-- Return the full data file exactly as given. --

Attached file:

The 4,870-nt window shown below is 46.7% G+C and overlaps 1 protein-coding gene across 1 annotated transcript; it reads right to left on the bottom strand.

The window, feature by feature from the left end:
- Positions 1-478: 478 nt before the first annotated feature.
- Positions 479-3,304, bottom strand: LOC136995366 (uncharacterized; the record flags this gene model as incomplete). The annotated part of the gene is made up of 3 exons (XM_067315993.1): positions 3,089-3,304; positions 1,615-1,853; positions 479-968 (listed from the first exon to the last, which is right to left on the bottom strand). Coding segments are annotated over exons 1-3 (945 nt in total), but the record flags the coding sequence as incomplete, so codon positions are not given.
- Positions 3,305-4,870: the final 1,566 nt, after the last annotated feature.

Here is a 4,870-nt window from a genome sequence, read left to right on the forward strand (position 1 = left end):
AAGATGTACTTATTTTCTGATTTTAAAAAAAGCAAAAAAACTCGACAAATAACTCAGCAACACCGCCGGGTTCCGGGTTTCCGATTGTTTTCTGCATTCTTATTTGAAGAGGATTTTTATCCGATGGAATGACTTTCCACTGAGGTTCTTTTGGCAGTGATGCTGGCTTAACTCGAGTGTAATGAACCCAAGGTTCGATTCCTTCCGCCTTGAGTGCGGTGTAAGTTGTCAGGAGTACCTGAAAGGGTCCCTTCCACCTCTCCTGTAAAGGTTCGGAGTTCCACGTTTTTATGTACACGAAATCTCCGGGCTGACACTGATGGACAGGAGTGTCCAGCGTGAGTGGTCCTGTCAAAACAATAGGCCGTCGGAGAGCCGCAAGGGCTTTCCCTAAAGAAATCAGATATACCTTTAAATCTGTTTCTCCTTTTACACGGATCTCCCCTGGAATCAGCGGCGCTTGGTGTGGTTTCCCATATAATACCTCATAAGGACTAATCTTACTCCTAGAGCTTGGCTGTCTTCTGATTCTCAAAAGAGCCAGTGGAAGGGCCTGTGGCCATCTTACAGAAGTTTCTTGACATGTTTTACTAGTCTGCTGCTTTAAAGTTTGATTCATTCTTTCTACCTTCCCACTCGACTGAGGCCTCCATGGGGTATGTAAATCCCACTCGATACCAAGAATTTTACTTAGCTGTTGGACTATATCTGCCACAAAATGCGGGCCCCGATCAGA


The 4,870-nt window shown below is 46.7% G+C and overlaps 1 protein-coding gene across 1 annotated transcript; it reads right to left on the bottom strand.

The window, feature by feature from the left end:
- Positions 1-478: 478 nt before the first annotated feature.
- Positions 479-3,304, bottom strand: LOC136995366 (uncharacterized; the record flags this gene model as incomplete). The annotated part of the gene is made up of 3 exons (XM_067315993.1): positions 3,089-3,304; positions 1,615-1,853; positions 479-968 (listed from the first exon to the last, which is right to left on the bottom strand). Coding segments are annotated over exons 1-3 (945 nt in total), but the record flags the coding sequence as incomplete, so codon positions are not given.
- Positions 3,305-4,870: the final 1,566 nt, after the last annotated feature.

Here is a 4,870-nt window from a genome sequence, read left to right on the forward strand (position 1 = left end):
AAGATGTACTTATTTTCTGATTTTAAAAAAAGCAAAAAAACTCGACAAATAACTCAGCAACACCGCCGGGTTCCGGGTTTCCGATTGTTTTCTGCATTCTTATTTGAAGAGGATTTTTATCCGATGGAATGACTTTCCACTGAGGTTCTTTTGGCAGTGATGCTGGCTTAACTCGAGTGTAATGAACCCAAGGTTCGATTCCTTCCGCCTTGAGTGCGGTGTAAGTTGTCAGGAGTACCTGAAAGGGTCCCTTCCACCTCTCCTGTAAAGGTTCGGAGTTCCACGTTTTTATGTACACGAAATCTCCGGGCTGACACTGATGGACAGGAGTGTCCAGCGTGAGTGGTCCTGTCAAAACAATAGGCCGTCGGAGAGCCGCAAGGGCTTTCCCTAAAGAAATCAGATATACCTTTAAATCTGTTTCTCCTTTTACACGGATCTCCCCTGGAATCAGCGGCGCTTGGTGTGGTTTCCCATATAATACCTCATAAGGACTAATCTTACTCCTAGAGCTTGGCTGTCTTCTGATTCTCAAAAGAGCCAGTGGAAGGGCCTGTGGCCATCTTACAGAAGTTTCTTGACATGTTTTACTAGTCTGCTGCTTTAAAGTTTGATTCATTCTTTCTACCTTCCCACTCGACTGAGGCCTCCATGGGGTATGTAAATCCCACTCGATACCAAGAATTTTACTTAGCTGTTGGACTATATCTGCCACAAAATGCGGGCCCCGATCAGA